Often, when you don’t get grades you’re happy with — be it in a course or on an exam — the problem lies more in your study strategies than your innate intelligence. Instead of thinking that you performed poorly because you are unintelligent, try to shift your mindset. It may be just as likely that you didn’t perform as well as you had hoped due to underdeveloped skills.
This is all good news because the MCAT isn’t really testing intelligence, rather it’s testing your preparation in a few domains:
Different sections of the MCAT assess these four domains to varying degrees. The Psych/Soc section tests heavily on memorization. The Chem/Phys and Bio/Biochem sections test heavily on application. The CARS section tests heavily on critical reasoning.
As the MCAT is a test designed to assess your ability to succeed in a demanding and dynamic field, it’s not surprising that the test evaluates your knowledge and abilities in a variety of different ways.
If the MCAT tests memorization along with critical thinking and reasoning skills, then you can improve your MCAT score by focusing on memorization as well as critical thinking when you study. Specifically, you’ll want to work on improving in those areas when it comes to the four domains: content, comprehension, application, and critical reasoning.
Rather than miraculously becoming more inherently intelligent, you need a more intelligent study strategy.
There are three main areas to focus on when trying to improve your MCAT score:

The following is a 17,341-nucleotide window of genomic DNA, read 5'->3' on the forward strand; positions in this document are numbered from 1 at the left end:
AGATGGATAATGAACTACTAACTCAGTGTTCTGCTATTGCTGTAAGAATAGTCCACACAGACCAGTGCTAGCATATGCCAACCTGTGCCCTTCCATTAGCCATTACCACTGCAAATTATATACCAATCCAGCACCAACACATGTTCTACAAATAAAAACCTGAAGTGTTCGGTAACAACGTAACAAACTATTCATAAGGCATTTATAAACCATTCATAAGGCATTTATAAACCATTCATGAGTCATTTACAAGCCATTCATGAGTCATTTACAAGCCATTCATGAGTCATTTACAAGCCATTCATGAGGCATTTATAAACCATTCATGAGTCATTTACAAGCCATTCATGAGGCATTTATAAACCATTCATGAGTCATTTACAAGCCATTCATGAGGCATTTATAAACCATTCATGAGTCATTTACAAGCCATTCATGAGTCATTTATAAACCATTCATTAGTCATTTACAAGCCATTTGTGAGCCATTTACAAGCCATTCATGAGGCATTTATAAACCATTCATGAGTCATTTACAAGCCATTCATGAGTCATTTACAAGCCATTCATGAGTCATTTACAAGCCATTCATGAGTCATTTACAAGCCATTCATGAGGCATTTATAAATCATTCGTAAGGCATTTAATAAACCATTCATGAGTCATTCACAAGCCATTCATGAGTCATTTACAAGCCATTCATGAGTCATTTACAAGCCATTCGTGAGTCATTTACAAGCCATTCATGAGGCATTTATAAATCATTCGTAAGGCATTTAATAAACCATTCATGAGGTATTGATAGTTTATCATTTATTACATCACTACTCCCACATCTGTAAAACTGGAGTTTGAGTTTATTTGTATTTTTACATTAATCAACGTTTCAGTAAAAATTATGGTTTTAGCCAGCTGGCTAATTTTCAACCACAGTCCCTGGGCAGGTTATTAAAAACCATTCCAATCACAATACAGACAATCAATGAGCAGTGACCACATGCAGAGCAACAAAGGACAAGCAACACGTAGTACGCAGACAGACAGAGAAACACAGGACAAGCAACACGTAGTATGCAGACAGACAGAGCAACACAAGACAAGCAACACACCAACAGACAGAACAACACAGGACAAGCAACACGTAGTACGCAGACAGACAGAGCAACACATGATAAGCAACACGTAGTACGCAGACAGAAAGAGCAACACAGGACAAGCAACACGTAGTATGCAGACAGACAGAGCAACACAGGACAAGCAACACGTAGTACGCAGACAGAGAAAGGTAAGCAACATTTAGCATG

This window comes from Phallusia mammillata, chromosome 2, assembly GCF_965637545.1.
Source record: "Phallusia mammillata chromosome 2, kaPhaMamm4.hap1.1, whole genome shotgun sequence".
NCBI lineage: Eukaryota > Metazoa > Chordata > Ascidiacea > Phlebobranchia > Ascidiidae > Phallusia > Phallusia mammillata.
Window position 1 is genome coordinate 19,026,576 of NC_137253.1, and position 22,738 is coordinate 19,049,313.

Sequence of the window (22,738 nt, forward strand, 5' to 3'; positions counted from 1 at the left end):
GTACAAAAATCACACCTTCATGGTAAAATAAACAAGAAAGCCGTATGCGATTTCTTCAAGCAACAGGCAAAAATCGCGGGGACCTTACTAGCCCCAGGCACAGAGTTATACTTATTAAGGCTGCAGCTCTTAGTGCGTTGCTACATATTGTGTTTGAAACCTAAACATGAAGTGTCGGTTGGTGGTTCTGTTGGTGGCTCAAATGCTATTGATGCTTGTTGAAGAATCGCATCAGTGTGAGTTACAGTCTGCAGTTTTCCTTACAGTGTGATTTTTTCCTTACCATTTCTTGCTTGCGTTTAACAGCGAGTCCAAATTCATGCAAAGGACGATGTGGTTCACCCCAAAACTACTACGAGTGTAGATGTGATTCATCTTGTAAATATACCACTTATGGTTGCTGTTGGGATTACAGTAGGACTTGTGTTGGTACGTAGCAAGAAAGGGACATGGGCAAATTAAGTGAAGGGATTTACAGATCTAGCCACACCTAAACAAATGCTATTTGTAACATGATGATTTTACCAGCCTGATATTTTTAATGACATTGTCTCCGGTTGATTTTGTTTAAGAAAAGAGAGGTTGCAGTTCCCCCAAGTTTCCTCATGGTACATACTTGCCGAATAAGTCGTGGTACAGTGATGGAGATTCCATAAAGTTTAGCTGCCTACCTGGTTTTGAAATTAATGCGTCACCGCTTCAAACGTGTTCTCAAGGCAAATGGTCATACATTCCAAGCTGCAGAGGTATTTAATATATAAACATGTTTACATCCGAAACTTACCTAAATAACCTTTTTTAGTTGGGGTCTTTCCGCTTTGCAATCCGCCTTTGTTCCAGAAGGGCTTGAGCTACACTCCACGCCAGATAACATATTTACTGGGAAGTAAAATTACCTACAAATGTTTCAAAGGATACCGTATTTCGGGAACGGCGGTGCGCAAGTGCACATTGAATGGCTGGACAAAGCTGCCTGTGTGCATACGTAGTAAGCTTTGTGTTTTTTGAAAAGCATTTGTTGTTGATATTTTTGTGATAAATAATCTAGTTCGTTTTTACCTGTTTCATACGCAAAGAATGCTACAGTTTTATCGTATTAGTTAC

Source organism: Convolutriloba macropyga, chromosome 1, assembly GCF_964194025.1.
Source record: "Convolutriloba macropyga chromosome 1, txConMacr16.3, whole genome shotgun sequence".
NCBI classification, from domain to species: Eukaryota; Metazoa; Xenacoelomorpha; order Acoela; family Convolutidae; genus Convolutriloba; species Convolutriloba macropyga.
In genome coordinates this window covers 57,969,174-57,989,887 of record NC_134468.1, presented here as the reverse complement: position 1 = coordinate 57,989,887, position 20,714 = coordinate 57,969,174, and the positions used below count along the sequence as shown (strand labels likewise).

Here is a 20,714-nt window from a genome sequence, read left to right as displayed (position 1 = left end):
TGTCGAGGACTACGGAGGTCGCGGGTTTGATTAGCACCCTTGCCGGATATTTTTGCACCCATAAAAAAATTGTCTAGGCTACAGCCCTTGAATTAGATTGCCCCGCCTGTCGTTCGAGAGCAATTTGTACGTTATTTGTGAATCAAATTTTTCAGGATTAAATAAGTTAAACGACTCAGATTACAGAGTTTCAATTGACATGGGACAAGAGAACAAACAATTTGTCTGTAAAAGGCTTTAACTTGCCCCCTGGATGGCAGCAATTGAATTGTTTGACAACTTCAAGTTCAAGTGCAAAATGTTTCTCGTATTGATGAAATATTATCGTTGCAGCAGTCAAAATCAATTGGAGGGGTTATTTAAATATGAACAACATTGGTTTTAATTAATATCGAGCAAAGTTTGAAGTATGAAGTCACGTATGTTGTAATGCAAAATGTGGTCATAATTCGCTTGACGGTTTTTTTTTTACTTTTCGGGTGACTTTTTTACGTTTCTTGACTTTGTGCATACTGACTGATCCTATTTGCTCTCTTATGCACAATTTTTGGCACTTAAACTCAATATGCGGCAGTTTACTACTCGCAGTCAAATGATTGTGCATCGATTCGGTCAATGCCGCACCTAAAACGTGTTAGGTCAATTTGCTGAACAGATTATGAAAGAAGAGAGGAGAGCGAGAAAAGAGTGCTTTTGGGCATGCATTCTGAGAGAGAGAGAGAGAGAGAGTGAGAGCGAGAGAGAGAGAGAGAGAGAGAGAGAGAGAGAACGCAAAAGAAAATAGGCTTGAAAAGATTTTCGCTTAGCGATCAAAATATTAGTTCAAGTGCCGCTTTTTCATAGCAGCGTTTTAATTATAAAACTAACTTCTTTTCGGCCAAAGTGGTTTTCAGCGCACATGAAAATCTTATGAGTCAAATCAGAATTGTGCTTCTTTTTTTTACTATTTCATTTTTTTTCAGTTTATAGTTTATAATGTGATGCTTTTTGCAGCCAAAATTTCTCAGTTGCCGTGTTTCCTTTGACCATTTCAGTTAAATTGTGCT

To work on comprehension, consider working with a solid content review resource, such as the Med School Insiders MCAT Course. Unlike other MCAT resources, the MSI MCAT Course focuses on not just the content you need to know, but also emphasizes proper comprehension and application. Combined with a powerful memorization tool, like Memm, the two offer a well-rounded and a truly comprehensive approach to addressing all possible deficiencies holding back your MCAT score.
According to the scientific literature, memorization is best enforced through spaced repetition with active recall. Memm leverages this and other evidence-based study strategies including interleaving and desirable difficulties. Not only that, it was created by two 99.9th percentile MCAT scorers who understand what it takes to achieve top marks.
Thankfully, the MCAT is not designed to assess your raw intelligence. After all, it’s not an IQ test. Rather, the test is designed to assess your ability to succeed in the rigorous environment of medical school. If you take the MCAT thinking your intelligence will carry you through, you will be sorely disappointed.
Rather, it’s imperative you take the MCAT after months of serious preparation, where you work on improving your memorization, comprehension, and content application. Admissions committees want to know what you know, but they also want to know how you think and how you handle the pressure of a grueling, high-stakes test.